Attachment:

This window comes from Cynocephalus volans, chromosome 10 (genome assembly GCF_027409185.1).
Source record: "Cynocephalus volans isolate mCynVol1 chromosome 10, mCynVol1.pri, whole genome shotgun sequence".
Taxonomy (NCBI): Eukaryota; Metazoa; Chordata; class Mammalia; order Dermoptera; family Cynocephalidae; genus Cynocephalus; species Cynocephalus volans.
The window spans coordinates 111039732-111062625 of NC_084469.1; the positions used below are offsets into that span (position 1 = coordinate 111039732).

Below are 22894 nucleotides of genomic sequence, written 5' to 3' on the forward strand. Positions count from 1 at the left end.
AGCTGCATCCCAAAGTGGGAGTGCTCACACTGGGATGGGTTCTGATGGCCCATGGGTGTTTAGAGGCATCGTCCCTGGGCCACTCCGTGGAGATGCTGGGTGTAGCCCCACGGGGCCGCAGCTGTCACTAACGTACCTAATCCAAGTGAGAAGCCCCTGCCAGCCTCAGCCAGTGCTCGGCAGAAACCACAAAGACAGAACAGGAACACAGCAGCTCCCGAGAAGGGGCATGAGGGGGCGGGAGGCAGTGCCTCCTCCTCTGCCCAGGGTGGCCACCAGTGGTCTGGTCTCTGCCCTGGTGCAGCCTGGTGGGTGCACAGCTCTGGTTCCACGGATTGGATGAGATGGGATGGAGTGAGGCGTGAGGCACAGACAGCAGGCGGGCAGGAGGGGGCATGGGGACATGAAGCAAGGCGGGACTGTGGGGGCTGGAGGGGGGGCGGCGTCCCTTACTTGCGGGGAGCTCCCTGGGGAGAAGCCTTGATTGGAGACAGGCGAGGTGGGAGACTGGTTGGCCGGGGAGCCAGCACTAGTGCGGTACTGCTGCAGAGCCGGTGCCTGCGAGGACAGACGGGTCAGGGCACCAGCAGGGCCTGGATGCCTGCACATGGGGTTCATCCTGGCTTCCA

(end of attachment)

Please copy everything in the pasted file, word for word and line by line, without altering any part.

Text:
This window comes from Cynocephalus volans, chromosome 10 (genome assembly GCF_027409185.1).
Source record: "Cynocephalus volans isolate mCynVol1 chromosome 10, mCynVol1.pri, whole genome shotgun sequence".
Taxonomy (NCBI): Eukaryota; Metazoa; Chordata; class Mammalia; order Dermoptera; family Cynocephalidae; genus Cynocephalus; species Cynocephalus volans.
The window spans coordinates 111039732-111062625 of NC_084469.1; the positions used below are offsets into that span (position 1 = coordinate 111039732).

Below are 22894 nucleotides of genomic sequence, written 5' to 3' on the forward strand. Positions count from 1 at the left end.
AGCTGCATCCCAAAGTGGGAGTGCTCACACTGGGATGGGTTCTGATGGCCCATGGGTGTTTAGAGGCATCGTCCCTGGGCCACTCCGTGGAGATGCTGGGTGTAGCCCCACGGGGCCGCAGCTGTCACTAACGTACCTAATCCAAGTGAGAAGCCCCTGCCAGCCTCAGCCAGTGCTCGGCAGAAACCACAAAGACAGAACAGGAACACAGCAGCTCCCGAGAAGGGGCATGAGGGGGCGGGAGGCAGTGCCTCCTCCTCTGCCCAGGGTGGCCACCAGTGGTCTGGTCTCTGCCCTGGTGCAGCCTGGTGGGTGCACAGCTCTGGTTCCACGGATTGGATGAGATGGGATGGAGTGAGGCGTGAGGCACAGACAGCAGGCGGGCAGGAGGGGGCATGGGGACATGAAGCAAGGCGGGACTGTGGGGGCTGGAGGGGGGGCGGCGTCCCTTACTTGCGGGGAGCTCCCTGGGGAGAAGCCTTGATTGGAGACAGGCGAGGTGGGAGACTGGTTGGCCGGGGAGCCAGCACTAGTGCGGTACTGCTGCAGAGCCGGTGCCTGCGAGGACAGACGGGTCAGGGCACCAGCAGGGCCTGGATGCCTGCACATGGGGTTCATCCTGGCTTCCA